It is essential that Ireland prioritises the need for people to train themselves with e-skills which will be needed in order for Ireland to develop as a smart economy, the CEO of Fastrack to IT (FIT) said today.
FIT CEO Peter Davitt said e-skills are vital to both the employed and unemployed ahead of EU e-Skills week which takes place 1-5 March.
The FIT programme, an industry-led initiative, works in close collaboration with government departments, education and training providers like FAS and the VEC, as well as community organisations.
Almost 10 years after the Fast-track to IT (FIT) programme was developed with the IT industry, some 5,000 people are now in full-time employment.
The original ethos of the programme was to help job seekers participate in the knowledge economy and to date some 8,000 people have graduated from FIT courses.
EU e-Skills Week is taking place across Europe to raise the level of awareness around the importance of e-skills for the future of the entire European economy.
About EU e-Skills Week 2010
EU e-Skills Week 2010 highlights the growing demand for skilled ICT users and professionals to drive a competitive and innovative Europe. The campaign seeks to inform students, young professionals and SMEs about the vast range of opportunities that ICT-related jobs present. The campaign ultimately aims to increase ICT skills among professionals and to encourage more young people to take up ICT studies and careers.
“e-skills are increasingly important to both the employed and the unemployed,” Davitt said.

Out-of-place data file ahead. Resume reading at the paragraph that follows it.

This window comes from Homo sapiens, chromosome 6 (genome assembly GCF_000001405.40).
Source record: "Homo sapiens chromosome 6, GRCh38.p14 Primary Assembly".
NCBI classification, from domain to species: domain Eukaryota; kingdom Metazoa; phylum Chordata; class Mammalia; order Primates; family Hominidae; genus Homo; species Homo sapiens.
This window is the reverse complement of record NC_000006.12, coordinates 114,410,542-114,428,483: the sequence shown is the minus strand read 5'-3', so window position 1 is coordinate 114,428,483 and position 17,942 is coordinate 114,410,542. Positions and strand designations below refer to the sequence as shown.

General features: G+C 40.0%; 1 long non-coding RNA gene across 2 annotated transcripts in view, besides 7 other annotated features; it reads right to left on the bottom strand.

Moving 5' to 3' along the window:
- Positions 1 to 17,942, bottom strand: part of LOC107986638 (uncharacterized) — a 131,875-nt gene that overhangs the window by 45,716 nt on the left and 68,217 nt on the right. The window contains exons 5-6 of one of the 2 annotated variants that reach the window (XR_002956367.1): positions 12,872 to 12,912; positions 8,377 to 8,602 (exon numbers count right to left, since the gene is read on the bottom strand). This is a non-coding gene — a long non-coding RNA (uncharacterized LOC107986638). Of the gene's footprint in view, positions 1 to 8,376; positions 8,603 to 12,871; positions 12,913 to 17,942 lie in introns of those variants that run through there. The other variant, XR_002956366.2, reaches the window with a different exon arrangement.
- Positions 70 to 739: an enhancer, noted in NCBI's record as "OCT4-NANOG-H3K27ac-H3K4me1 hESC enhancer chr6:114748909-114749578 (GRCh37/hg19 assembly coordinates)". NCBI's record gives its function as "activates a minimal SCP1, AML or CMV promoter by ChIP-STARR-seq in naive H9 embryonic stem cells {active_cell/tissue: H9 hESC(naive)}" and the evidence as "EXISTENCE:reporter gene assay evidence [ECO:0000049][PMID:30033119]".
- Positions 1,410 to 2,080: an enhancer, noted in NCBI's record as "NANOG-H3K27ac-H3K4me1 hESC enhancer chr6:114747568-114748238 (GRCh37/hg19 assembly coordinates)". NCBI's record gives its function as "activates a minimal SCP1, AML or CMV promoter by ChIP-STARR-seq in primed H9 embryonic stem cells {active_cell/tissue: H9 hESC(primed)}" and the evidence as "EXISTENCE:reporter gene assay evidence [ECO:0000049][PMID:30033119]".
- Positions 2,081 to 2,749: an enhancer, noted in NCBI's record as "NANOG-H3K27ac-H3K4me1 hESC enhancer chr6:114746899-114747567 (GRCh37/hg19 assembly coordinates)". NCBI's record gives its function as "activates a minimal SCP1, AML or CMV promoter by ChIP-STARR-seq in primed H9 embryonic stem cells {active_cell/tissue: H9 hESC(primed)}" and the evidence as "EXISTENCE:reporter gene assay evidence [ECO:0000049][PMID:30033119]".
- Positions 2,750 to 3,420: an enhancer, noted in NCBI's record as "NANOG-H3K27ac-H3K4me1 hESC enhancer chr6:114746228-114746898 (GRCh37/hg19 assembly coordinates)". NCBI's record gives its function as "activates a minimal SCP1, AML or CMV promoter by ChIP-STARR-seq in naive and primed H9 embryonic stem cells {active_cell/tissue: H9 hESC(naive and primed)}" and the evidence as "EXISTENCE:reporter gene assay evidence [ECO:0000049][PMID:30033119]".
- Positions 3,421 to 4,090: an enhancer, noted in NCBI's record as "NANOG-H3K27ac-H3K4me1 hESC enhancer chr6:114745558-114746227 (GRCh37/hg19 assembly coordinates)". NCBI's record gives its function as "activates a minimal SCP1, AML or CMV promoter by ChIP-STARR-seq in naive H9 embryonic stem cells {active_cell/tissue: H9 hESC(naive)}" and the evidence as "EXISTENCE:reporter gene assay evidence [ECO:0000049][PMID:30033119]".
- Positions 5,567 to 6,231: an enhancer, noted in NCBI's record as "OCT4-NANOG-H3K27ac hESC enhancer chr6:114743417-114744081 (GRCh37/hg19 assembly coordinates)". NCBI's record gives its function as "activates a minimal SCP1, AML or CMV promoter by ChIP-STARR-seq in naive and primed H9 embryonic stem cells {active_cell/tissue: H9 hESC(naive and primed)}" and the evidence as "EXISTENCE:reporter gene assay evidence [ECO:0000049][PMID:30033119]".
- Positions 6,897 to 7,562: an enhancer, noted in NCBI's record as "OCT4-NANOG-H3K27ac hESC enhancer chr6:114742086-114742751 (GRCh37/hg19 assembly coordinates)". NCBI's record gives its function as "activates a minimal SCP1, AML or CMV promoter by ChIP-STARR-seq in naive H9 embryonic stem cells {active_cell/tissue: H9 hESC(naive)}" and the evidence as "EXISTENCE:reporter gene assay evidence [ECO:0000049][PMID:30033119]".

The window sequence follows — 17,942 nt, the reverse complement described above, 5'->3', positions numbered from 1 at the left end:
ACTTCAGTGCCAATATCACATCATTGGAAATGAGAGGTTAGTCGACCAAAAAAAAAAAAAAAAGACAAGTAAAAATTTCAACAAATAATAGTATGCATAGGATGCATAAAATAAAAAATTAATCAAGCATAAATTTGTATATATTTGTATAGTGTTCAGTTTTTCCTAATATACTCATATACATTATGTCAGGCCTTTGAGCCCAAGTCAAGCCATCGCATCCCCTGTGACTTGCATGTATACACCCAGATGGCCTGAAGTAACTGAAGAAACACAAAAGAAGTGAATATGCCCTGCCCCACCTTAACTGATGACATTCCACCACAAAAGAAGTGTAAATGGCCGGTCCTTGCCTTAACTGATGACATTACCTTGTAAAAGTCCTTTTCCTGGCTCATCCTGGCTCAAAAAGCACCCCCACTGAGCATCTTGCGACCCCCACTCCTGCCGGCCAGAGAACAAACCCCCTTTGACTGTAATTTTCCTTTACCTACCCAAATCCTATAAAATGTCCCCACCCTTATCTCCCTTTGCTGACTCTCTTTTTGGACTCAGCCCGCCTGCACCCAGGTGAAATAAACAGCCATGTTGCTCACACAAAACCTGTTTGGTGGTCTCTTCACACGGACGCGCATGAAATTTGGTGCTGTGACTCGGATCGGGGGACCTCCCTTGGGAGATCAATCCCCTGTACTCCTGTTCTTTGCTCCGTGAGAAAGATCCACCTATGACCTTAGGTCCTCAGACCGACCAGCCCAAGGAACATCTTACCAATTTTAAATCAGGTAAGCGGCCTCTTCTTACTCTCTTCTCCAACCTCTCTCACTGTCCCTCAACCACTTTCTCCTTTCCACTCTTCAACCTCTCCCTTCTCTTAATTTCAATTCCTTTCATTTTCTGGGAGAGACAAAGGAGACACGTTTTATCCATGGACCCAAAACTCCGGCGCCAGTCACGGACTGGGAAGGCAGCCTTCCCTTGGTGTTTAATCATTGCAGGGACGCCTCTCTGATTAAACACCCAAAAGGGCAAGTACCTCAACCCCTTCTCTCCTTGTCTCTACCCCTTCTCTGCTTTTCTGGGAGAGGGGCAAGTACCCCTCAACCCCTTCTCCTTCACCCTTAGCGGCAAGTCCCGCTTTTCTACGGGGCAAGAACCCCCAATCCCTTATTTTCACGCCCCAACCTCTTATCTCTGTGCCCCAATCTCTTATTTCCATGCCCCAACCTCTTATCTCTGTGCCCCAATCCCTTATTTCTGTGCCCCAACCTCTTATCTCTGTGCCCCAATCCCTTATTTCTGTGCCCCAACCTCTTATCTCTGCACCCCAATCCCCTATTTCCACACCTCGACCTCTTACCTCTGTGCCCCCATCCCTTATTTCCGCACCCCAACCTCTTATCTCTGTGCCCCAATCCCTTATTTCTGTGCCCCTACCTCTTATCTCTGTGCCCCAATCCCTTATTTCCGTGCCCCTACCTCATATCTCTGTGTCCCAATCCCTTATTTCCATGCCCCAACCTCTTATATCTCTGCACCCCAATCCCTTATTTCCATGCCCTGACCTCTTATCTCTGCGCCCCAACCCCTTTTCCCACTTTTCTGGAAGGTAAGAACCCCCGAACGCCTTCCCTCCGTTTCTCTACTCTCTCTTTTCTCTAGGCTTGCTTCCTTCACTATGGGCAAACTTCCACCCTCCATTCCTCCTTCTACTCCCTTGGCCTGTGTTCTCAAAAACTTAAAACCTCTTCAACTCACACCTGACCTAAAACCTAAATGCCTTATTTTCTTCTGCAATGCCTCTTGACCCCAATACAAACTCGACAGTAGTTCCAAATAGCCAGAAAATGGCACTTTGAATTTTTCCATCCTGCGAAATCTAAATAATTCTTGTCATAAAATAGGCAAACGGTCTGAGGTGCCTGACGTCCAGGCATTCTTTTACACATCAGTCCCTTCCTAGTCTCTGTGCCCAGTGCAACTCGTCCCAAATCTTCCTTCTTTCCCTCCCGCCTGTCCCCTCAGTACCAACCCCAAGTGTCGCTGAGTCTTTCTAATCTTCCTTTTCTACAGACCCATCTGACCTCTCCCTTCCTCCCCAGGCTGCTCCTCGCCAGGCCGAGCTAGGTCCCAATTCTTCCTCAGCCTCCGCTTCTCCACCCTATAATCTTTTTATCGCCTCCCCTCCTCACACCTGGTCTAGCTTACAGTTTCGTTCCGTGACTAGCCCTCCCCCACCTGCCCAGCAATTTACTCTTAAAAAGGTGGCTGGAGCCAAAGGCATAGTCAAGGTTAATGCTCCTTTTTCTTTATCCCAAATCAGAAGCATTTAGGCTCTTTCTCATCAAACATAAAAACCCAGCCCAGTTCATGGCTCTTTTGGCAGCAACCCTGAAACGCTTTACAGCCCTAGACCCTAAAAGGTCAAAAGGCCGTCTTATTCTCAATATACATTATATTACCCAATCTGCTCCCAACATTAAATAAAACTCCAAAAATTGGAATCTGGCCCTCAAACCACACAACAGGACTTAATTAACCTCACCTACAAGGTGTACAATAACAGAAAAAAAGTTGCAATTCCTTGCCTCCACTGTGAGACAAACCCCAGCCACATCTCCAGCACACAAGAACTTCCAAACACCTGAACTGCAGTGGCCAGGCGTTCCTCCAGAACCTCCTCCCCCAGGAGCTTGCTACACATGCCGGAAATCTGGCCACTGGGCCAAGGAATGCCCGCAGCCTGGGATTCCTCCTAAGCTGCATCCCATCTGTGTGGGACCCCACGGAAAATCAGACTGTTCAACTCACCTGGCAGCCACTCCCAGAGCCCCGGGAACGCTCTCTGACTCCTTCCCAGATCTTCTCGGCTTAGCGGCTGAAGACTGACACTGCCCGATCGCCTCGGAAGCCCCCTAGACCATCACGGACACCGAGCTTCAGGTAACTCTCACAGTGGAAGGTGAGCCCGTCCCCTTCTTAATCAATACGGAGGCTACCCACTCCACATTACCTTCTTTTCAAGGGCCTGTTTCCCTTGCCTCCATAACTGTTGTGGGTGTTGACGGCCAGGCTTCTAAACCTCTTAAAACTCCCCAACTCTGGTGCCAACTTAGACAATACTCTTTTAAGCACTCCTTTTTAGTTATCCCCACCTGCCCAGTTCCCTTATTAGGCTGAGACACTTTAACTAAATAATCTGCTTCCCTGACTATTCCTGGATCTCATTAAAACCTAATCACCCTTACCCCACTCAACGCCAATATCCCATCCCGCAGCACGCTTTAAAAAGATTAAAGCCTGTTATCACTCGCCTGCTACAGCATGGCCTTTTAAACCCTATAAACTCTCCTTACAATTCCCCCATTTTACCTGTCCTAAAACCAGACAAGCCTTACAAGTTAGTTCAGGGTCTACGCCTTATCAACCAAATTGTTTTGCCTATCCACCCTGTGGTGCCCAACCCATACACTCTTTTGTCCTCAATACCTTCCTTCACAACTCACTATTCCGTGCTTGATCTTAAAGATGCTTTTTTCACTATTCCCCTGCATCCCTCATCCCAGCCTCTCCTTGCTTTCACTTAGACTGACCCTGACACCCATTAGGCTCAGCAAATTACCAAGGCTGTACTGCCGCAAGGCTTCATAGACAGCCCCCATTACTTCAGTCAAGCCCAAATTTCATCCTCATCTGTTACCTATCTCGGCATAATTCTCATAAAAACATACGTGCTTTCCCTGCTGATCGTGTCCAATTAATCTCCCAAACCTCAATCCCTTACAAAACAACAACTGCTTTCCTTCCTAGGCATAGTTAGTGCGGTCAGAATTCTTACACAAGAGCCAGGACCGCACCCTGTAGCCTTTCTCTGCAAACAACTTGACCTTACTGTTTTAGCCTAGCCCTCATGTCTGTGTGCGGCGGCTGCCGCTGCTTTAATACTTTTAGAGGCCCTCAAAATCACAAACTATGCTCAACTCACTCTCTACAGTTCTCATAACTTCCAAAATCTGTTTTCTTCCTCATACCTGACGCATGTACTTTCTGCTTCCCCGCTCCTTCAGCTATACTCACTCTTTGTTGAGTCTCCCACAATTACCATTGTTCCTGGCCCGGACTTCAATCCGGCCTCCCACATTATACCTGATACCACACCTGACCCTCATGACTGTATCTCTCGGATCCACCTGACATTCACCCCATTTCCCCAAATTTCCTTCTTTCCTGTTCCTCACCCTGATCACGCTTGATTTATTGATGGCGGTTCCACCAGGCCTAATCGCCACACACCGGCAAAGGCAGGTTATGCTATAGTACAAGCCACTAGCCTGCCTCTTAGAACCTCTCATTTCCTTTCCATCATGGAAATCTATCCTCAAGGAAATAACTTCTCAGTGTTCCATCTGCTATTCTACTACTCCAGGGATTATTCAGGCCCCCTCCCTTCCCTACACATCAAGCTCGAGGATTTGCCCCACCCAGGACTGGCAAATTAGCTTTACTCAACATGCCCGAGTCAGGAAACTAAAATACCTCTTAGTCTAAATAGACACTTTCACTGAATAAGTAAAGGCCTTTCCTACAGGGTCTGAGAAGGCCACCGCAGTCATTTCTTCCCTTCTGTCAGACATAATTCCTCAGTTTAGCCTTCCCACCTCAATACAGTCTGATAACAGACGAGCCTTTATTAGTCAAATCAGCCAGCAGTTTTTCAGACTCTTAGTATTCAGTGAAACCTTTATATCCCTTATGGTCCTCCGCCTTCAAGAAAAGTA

“It is essential that Ireland prioritises the need for people to train themselves with e-skills which will be needed in order for Ireland to develop as a smart economy. Ultimately, the goal must be to exploit new sectors such as cloud computing, smart grid and eco technologies in an inclusive way that responds to the current jobs crisis across EU economies.”
The Minister for Science Technology, Innovation and Natural Resources Conor Lenihan TD will open e-Skills Week at a launch event, ‘Smart Futures’ on 1 March.
The event, organised by FIT, Engineers Ireland, ICT Ireland and Discover Science and Engineering, aims to highlight the importance of e-skills for students. Engineers and ICT professionals who volunteer as part of the ICT Champions programme will attend this event in preparation for visiting schools to encourage students to learn about careers in ICT.
“I know that these skills are the ones that will bring employment to people and will make this country competitive and innovative in Europe and elsewhere,” said Lenihan.
On 5 March, a seminar entitled ‘e-Skills for Lifelong Learning’ will be addressed by the Minister for Lifelong Learning Sean Haughey TD. This event will open with an introduction by Martin Territ, director of the European Commission in Ireland.
This will involve leading experts in panel discussions entitled ‘Smart Teachers – Smart Learners’ and ‘Competing with E-Skills’. Both will include presentations and input from representatives of education and the ICT industry in Ireland.
By John Kennedy
Photo: Minister for Science Technology, Innovation and Natural Resources Conor Lenihan TD